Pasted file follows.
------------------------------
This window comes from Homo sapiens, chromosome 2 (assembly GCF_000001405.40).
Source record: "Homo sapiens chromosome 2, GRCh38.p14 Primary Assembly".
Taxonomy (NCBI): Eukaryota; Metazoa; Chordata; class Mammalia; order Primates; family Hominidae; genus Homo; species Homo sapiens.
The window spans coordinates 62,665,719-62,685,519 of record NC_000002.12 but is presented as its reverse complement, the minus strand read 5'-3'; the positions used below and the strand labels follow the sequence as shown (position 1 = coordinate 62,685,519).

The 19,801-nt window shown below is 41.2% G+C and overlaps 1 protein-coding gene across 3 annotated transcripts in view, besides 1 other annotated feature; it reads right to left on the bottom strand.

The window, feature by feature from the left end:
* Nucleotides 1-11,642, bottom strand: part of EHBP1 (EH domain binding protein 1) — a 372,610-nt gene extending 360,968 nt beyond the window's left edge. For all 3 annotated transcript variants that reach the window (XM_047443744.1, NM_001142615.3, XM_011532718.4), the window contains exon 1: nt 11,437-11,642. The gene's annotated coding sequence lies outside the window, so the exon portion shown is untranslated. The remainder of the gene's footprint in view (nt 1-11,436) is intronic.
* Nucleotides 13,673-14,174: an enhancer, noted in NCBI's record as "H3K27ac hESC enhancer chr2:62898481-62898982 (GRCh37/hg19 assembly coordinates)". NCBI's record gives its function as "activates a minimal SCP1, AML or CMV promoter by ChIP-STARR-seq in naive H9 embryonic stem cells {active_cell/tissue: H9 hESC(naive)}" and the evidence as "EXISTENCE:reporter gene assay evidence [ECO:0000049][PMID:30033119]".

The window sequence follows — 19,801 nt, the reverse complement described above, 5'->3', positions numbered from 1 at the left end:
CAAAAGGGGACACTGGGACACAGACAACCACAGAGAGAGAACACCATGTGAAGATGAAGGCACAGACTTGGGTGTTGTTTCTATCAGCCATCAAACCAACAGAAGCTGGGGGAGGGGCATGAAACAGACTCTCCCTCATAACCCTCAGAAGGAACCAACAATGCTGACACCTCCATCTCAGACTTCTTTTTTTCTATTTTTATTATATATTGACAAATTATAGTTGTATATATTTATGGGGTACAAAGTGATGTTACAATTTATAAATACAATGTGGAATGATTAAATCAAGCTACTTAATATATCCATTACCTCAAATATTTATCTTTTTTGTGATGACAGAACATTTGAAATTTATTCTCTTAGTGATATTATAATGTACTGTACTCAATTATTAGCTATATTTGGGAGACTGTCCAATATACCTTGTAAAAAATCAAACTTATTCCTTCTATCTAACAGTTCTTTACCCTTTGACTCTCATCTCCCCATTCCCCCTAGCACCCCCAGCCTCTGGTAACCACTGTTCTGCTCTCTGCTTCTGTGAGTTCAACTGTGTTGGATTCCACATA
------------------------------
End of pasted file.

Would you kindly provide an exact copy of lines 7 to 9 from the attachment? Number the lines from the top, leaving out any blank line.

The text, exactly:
* Nucleotides 1-11,642, bottom strand: part of EHBP1 (EH domain binding protein 1) — a 372,610-nt gene extending 360,968 nt beyond the window's left edge. For all 3 annotated transcript variants that reach the window (XM_047443744.1, NM_001142615.3, XM_011532718.4), the window contains exon 1: nt 11,437-11,642. The gene's annotated coding sequence lies outside the window, so the exon portion shown is untranslated. The remainder of the gene's footprint in view (nt 1-11,436) is intronic.
* Nucleotides 13,673-14,174: an enhancer, noted in NCBI's record as "H3K27ac hESC enhancer chr2:62898481-62898982 (GRCh37/hg19 assembly coordinates)". NCBI's record gives its function as "activates a minimal SCP1, AML or CMV promoter by ChIP-STARR-seq in naive H9 embryonic stem cells {active_cell/tissue: H9 hESC(naive)}" and the evidence as "EXISTENCE:reporter gene assay evidence [ECO:0000049][PMID:30033119]".

The window sequence follows — 19,801 nt, the reverse complement described above, 5'->3', positions numbered from 1 at the left end: